(Oct. 16, 2009)--The UTSA College of Education and Human Development (COEHD) will officially launch the three-year Read Malawi project at 1:30 p.m., Monday, Oct. 19 in the Main Building Regents Room (3.106) on the Main Campus. In partnership with the Malawi Ministry of Education, Science and Technology, the project will provide five million books to 1,000 elementary schools in Malawi. The UTSA event is free and open to the public.
The three-year, $13 million cooperative agreement between COEHD and the Republic of Malawi is funded by the U.S. Agency for International Development (USAID) and is the largest amount of funding COEHD has received to date. USAID provides economic and humanitarian assistance worldwide that supports long-term and equitable economic growth and advances U.S. foreign policy.
>> Speakers at the event will include Sarah Moten, chief of the Africa Bureau Office of Sustainable Development, U.S. Agency for International Development Education Division; UTSA President Ricardo Romo; Misty Sailors, UTSA associate professor of interdisciplinary learning and teaching; and Elizabeth Pate, chair of the UTSA Department of Interdisciplinary Learning and Teaching.
The Read Malawi project will provide evaluation and revision of existing textbooks in Malawi, develop complimentary reading materials and teachers guides, produce 90 book titles in both English and Chichewa, the national language of Malawi, and promote shared reading of books across grade levels that builds healthy life skills.
With a population of 14 million, Malawi, a landlocked country in Southeast Africa, is among the world's least developed and most densely populated countries. The life expectancy is 43 years and nearly one million suffer from HIV/AIDS.
In addition to working to improve literacy rates in African countries, the UTSA Department of Interdisciplinary Learning and Teaching was recognized in 2008 as the first program in the United States to receive the International Reading Association Certificate of Distinction for Excellence in Teacher Preparation and Reading.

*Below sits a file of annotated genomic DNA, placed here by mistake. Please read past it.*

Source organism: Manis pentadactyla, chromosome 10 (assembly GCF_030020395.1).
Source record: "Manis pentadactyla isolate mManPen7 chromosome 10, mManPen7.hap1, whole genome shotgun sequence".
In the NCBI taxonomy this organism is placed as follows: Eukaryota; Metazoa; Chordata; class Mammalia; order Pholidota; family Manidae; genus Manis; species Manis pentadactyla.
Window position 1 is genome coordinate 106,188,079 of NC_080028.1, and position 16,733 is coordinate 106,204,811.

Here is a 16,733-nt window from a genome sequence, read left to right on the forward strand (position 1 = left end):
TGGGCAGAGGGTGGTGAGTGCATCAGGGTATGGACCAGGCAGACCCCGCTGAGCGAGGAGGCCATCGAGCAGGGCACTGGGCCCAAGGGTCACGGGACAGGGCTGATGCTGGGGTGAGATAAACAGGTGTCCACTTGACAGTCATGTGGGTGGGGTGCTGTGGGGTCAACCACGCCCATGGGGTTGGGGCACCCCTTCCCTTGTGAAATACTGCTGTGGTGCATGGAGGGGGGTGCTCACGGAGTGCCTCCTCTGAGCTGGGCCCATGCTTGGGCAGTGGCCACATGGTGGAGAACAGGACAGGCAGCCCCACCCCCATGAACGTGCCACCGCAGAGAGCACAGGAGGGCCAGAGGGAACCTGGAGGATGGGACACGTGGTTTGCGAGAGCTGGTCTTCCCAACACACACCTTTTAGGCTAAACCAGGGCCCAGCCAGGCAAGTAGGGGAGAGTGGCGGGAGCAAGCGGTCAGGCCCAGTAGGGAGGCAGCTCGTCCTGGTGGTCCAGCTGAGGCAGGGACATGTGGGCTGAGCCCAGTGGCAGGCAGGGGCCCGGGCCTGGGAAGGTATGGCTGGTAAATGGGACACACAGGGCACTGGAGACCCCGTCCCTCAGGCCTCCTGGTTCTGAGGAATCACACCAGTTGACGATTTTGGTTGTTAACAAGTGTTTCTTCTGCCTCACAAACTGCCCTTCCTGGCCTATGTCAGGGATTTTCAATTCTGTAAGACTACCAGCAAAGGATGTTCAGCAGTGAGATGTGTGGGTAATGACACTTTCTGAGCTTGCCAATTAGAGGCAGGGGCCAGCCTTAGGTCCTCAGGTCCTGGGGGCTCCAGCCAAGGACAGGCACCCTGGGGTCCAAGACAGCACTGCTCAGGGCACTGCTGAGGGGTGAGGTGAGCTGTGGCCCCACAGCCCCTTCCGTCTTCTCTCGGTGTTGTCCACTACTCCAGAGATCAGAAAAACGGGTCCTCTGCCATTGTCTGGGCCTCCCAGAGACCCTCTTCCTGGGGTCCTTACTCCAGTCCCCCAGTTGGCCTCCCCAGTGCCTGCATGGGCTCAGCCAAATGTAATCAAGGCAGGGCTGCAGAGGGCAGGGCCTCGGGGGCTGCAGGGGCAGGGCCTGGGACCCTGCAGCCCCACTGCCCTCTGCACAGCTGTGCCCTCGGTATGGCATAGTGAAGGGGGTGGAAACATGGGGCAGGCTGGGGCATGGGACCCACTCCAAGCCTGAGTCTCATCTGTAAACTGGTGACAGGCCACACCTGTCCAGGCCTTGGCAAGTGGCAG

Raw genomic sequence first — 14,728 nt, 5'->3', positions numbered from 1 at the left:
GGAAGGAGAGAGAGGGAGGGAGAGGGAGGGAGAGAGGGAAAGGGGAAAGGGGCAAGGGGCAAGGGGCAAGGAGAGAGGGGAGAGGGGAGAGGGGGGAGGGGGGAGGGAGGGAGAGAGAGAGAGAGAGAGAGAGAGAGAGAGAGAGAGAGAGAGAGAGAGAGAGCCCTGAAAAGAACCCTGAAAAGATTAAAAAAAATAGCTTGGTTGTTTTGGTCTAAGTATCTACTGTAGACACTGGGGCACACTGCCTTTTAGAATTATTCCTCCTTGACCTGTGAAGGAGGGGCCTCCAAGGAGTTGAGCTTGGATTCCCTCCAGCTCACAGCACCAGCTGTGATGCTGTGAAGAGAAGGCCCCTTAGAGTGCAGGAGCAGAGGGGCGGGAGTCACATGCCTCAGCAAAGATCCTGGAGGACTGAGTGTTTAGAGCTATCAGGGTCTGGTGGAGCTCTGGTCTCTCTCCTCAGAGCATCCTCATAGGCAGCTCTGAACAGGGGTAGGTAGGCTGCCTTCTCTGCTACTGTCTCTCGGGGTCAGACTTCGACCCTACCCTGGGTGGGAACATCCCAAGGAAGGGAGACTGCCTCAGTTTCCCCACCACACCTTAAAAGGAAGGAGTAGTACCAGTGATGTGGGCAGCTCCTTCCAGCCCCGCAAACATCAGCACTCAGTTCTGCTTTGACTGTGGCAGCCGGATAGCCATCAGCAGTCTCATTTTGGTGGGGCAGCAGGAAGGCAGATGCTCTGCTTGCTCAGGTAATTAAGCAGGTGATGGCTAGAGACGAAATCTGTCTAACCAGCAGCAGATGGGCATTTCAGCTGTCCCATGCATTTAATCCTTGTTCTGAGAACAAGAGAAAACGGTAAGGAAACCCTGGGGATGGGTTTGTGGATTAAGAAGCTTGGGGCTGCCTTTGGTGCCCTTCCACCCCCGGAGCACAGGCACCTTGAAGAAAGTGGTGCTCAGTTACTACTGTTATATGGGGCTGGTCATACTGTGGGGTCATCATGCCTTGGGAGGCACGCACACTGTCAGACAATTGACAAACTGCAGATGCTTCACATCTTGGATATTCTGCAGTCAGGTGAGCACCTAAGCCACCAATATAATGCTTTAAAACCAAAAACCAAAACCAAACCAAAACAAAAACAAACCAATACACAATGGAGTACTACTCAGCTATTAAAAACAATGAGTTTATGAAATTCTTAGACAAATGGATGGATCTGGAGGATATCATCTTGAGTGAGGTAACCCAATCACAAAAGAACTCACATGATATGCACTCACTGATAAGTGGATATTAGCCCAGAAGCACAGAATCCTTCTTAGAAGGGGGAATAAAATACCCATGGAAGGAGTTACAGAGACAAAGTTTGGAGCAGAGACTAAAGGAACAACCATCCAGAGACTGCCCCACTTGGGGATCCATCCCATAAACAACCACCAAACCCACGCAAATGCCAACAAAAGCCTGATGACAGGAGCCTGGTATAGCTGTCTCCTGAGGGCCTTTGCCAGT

It's the second time in five years that the UTSA College of Education and Human Development (COEHD) was selected to provide educational materials and teacher training to improve literacy rates of children in Africa. In 2005, Misty Sailors, UTSA Associate Professor in the Department of Interdisciplinary Learning and Teaching, led the four year $2.5 million Ithuba Project in South Africa that provided 600,000 books for children in grades 1-7 in South Africa.
The UTSA College of Education and Human Development is the leading provider of educators in the San Antonio area and one of the largest in Texas. Ranked third in the Unites States as producer of teacher-education degrees for Hispanics, the college is responsible for innovative research and grants in professional development, technology enhancement, health, school readiness, and bi-national and bicultural issues.
The UTSA Interactive Technology Experience Center camps are for curious youth who are interested in STEM and related topics. This week, campers will study environmental science, robotics and computer science.
UTSA Main Campus
The Curtis Vaughan Observatory at UTSA will be having open stargazing every Wednesday night during the month. This event is free and open to the public.
Curtis Vaughan Observatory, UTSA Main Campus
In four sessions of this weeklong day camp for 9 to 13-year-olds, campers will participate in indoor and outdoor activities while exploring ancient technologies from around the world and the new technologies archaeologists are using to discover them.
UTSA Center for Archaeological Research, Main Campus
Roadrunner readers dive into exciting topics during this literary adventure summer camp geared toward 6-10-year-olds, occurring Monday through Thursday for two weeks.
Buena Vista Building 3.350, Downtown Campus
This event seeks to uncover overlapping African and Indigenous cultural expressions as points of decolonial praxis within readings of Black, Chicana/o, Mexican American, and African American culture and history. It's free and open to the public.
Buena Vista Theater (BV
Experience a very different summer camp! The UTSA East Asia Institute is teaching kids Japanese through language, culture, art, crafts, music, cooking and more. For kids age 6-12. For more details, email email@example.com.
Main Building (MB 1.126), Main Campus
7 to 12 year-olds will explore Mayan Culture in a three-day sessions, concluding at the Witte museum, where campers will have the chance to see the new "Maya: Hidden Worlds Revealed" exhibit.
UTSA Center for Archaeological Research, Main Campus
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